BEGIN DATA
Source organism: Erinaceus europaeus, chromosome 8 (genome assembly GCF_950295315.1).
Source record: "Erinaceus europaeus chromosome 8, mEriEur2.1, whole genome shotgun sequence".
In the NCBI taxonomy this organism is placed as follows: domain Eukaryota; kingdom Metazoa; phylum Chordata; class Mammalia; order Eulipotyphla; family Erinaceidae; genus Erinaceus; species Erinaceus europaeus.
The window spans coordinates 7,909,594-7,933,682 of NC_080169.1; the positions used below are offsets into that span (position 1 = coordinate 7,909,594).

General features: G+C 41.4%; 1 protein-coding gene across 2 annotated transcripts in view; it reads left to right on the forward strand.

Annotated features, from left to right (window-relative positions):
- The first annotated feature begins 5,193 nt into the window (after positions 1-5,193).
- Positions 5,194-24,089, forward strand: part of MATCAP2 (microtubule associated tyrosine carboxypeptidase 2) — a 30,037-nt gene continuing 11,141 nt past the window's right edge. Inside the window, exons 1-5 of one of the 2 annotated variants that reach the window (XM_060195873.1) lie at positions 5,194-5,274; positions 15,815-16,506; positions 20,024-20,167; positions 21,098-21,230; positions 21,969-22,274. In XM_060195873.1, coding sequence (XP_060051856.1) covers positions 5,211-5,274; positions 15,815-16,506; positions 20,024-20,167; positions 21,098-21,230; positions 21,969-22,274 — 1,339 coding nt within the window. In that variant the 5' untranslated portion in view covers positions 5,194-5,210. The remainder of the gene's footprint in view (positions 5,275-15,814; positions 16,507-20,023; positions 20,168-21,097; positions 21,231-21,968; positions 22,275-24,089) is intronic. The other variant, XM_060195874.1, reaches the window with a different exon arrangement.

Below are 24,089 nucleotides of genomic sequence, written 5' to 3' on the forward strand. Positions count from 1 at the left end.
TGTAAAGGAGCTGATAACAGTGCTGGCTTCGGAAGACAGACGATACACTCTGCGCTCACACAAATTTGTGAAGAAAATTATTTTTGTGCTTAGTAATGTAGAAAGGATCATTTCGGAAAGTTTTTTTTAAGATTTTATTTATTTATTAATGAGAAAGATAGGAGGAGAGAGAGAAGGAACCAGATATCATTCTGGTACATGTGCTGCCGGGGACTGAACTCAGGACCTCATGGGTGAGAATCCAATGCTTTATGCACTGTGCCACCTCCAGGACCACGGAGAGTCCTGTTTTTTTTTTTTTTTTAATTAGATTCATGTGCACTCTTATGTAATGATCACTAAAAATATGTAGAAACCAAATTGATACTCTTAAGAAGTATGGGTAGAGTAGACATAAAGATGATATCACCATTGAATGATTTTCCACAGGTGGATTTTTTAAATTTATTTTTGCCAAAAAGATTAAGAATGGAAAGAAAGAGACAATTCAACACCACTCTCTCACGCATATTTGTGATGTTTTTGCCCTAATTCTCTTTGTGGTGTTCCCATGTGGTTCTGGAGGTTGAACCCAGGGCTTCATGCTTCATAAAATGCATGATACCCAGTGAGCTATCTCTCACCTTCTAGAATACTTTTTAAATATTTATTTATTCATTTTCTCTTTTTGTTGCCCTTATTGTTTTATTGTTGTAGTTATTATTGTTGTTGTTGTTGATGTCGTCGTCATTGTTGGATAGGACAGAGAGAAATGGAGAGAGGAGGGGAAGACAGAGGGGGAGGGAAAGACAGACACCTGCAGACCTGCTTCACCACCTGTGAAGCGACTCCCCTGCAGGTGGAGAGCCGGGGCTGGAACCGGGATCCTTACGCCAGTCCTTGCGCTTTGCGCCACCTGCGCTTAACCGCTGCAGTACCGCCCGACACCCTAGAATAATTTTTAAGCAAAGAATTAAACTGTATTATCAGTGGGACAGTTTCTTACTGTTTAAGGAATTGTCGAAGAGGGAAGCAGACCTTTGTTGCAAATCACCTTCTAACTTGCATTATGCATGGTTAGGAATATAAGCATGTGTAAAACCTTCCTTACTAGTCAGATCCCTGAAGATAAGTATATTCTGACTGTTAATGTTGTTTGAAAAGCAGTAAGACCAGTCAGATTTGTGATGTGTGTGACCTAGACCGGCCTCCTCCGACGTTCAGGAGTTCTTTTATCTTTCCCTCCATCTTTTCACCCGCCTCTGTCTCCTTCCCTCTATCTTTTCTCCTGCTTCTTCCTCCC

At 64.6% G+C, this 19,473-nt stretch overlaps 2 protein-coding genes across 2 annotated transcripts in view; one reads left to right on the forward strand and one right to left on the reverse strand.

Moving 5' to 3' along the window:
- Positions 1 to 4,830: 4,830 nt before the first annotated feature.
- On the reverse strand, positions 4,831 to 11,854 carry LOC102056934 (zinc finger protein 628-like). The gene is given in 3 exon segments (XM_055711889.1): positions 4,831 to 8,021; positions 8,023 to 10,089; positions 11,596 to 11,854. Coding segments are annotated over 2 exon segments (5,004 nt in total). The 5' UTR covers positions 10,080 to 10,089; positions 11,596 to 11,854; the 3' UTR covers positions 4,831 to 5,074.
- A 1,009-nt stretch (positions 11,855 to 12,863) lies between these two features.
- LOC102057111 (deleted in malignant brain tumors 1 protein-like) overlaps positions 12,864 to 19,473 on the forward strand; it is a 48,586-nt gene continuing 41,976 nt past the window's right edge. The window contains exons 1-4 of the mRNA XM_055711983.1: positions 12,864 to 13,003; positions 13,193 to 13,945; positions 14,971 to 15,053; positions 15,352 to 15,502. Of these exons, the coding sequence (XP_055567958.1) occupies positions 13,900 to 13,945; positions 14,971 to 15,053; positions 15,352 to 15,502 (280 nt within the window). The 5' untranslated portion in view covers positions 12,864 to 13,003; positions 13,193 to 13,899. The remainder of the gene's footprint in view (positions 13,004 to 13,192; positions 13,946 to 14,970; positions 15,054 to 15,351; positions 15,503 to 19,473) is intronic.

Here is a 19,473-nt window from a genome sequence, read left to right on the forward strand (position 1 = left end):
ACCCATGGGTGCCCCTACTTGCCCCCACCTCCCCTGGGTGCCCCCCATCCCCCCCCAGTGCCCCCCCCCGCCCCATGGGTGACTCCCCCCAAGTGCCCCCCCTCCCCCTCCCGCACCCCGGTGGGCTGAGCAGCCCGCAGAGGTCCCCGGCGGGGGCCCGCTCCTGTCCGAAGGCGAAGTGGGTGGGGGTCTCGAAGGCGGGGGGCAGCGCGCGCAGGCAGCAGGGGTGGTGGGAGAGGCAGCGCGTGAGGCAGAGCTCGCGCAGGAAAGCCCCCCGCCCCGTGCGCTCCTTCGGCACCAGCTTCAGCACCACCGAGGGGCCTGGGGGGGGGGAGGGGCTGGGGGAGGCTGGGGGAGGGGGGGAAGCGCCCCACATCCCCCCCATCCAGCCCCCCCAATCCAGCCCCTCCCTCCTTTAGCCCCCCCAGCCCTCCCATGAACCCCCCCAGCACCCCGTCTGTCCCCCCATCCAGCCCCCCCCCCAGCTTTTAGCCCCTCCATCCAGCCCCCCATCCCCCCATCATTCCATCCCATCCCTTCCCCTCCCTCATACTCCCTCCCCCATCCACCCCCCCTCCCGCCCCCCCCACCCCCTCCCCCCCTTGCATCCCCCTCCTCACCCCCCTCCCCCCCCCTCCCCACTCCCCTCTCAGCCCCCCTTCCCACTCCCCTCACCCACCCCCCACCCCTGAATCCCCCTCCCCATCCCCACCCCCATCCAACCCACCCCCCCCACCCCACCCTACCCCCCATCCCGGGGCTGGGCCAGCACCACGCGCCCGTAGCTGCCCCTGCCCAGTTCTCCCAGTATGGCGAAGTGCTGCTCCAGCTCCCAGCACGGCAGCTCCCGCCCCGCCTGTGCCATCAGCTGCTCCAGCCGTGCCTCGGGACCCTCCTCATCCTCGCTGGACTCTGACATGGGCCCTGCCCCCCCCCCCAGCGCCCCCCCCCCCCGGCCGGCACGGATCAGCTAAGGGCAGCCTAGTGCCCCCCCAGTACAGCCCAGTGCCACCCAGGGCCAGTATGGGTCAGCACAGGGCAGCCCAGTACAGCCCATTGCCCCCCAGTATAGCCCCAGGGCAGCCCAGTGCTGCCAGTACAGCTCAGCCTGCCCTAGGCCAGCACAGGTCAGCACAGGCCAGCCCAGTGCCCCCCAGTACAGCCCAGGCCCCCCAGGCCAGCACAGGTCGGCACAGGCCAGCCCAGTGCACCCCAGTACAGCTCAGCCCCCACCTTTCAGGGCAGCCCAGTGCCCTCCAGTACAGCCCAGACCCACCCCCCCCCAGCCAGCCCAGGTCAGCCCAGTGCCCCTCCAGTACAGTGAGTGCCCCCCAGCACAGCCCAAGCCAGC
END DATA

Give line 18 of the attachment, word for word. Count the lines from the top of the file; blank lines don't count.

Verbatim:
ACCCATGGGTGCCCCTACTTGCCCCCACCTCCCCTGGGTGCCCCCCATCCCCCCCCAGTGCCCCCCCCCGCCCCATGGGTGACTCCCCCCAAGTGCCCCCCCTCCCCCTCCCGCACCCCGGTGGGCTGAGCAGCCCGCAGAGGTCCCCGGCGGGGGCCCGCTCCTGTCCGAAGGCGAAGTGGGTGGGGGTCTCGAAGGCGGGGGGCAGCGCGCGCAGGCAGCAGGGGTGGTGGGAGAGGCAGCGCGTGAGGCAGAGCTCGCGCAGGAAAGCCCCCCGCCCCGTGCGCTCCTTCGGCACCAGCTTCAGCACCACCGAGGGGCCTGGGGGGGGGGAGGGGCTGGGGGAGGCTGGGGGAGGGGGGGAAGCGCCCCACATCCCCCCCATCCAGCCCCCCCAATCCAGCCCCTCCCTCCTTTAGCCCCCCCAGCCCTCCCATGAACCCCCCCAGCACCCCGTCTGTCCCCCCATCCAGCCCCCCCCCCAGCTTTTAGCCCCTCCATCCAGCCCCCCATCCCCCCATCATTCCATCCCATCCCTTCCCCTCCCTCATACTCCCTCCCCCATCCACCCCCCCTCCCGCCCCCCCCACCCCCTCCCCCCCTTGCATCCCCCTCCTCACCCCCCTCCCCCCCCCTCCCCACTCCCCTCTCAGCCCCCCTTCCCACTCCCCTCACCCACCCCCCACCCCTGAATCCCCCTCCCCATCCCCACCCCCATCCAACCCACCCCCCCCACCCCACCCTACCCCCCATCCCGGGGCTGGGCCAGCACCACGCGCCCGTAGCTGCCCCTGCCCAGTTCTCCCAGTATGGCGAAGTGCTGCTCCAGCTCCCAGCACGGCAGCTCCCGCCCCGCCTGTGCCATCAGCTGCTCCAGCCGTGCCTCGGGACCCTCCTCATCCTCGCTGGACTCTGACATGGGCCCTGCCCCCCCCCCCAGCGCCCCCCCCCCCCGGCCGGCACGGATCAGCTAAGGGCAGCCTAGTGCCCCCCCAGTACAGCCCAGTGCCACCCAGGGCCAGTATGGGTCAGCACAGGGCAGCCCAGTACAGCCCATTGCCCCCCAGTATAGCCCCAGGGCAGCCCAGTGCTGCCAGTACAGCTCAGCCTGCCCTAGGCCAGCACAGGTCAGCACAGGCCAGCCCAGTGCCCCCCAGTACAGCCCAGGCCCCCCAGGCCAGCACAGGTCGGCACAGGCCAGCCCAGTGCACCCCAGTACAGCTCAGCCCCCACCTTTCAGGGCAGCCCAGTGCCCTCCAGTACAGCCCAGACCCACCCCCCCCCAGCCAGCCCAGGTCAGCCCAGTGCCCCTCCAGTACAGTGAGTGCCCCCCAGCACAGCCCAAGCCAGC